Green Lantern wants to leave and work on this mysterywith Flash but not with the others. GL says that Batman is a "pain in the ass," and that Superman has no helpful information to share. Superman is unable to see through the box, and Flash is unwilling to disassemble the box for a closer look, due to perceived risk. Barry offers to take it to the lab to check for fingerprints or traces of DNA.

Suddenly, both boxes (the one with the Justice League, and the one in Detroit) begin to ping loudly, followed by a violent explosion. More monsters appear in front of the superheroes. One of them says "For Darkseid", just like last time.

Vic Stone is caught directly in the blast at S.T.A.R. Labs in Detroit, as his father watches on in horror.

5Story - 5: I loved this issue!

It should be no secret that I am a huge fan of the reboot. Sure, there will be hits and misses. But Justice League is definitely one of the big successes, IMO. I am really excited every month when I go to my local comic book shop to pick up the next installment of Justice League. It sort of reminds me of the thrill I felt as a young boy, going to pick up new comic books off the rack at my local drug store (long before comic books were sold in specialty stores or the Internet was around to give you an advance peek at the cover). I remember the "Wow factor" when I would get my first glimpse of the cover for the latest issue of Superman, Action, World's Finest, or Justice League! These new books are inspiring feelings slightly reminiscent of those cherished boyhood memories.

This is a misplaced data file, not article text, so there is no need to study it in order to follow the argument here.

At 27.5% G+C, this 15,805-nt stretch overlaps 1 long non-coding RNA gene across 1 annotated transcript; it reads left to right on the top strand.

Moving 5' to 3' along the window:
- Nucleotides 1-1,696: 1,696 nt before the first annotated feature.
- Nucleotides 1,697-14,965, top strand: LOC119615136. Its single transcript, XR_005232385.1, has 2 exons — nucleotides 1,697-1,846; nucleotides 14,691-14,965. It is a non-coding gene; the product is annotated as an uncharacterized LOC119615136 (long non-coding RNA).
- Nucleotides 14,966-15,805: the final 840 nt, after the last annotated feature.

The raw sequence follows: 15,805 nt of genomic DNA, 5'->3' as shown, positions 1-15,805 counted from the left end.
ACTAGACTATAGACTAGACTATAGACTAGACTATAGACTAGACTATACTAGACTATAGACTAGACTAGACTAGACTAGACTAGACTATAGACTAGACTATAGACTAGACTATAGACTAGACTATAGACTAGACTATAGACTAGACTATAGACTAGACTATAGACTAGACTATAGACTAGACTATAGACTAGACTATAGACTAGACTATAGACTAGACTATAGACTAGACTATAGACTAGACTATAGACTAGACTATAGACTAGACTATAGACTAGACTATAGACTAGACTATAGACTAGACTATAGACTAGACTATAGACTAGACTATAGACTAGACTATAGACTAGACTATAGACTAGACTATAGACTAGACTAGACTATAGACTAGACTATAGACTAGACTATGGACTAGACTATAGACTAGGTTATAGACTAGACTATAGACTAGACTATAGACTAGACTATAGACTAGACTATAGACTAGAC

I love that everything is new again. New but familiar. DC has implemented this giant "do-over". We are treated to new interpretations of familiar characters and concepts. We know more about the heroes than they know about each other. It is as if we have this "secret knowledge," this inside information; which makes it fun to watch them interact and learn about each other. For example, when Green Lantern mentions that he and Flash saved Central City from a "talking gorilla," we know that their adversary is Gorilla Grodd, even if the heroes don't know that yet. I know that at some point, the scene will shift five years ahead, and we will see the characters in a current setting. But in the meantime, I am really enjoying this early phase.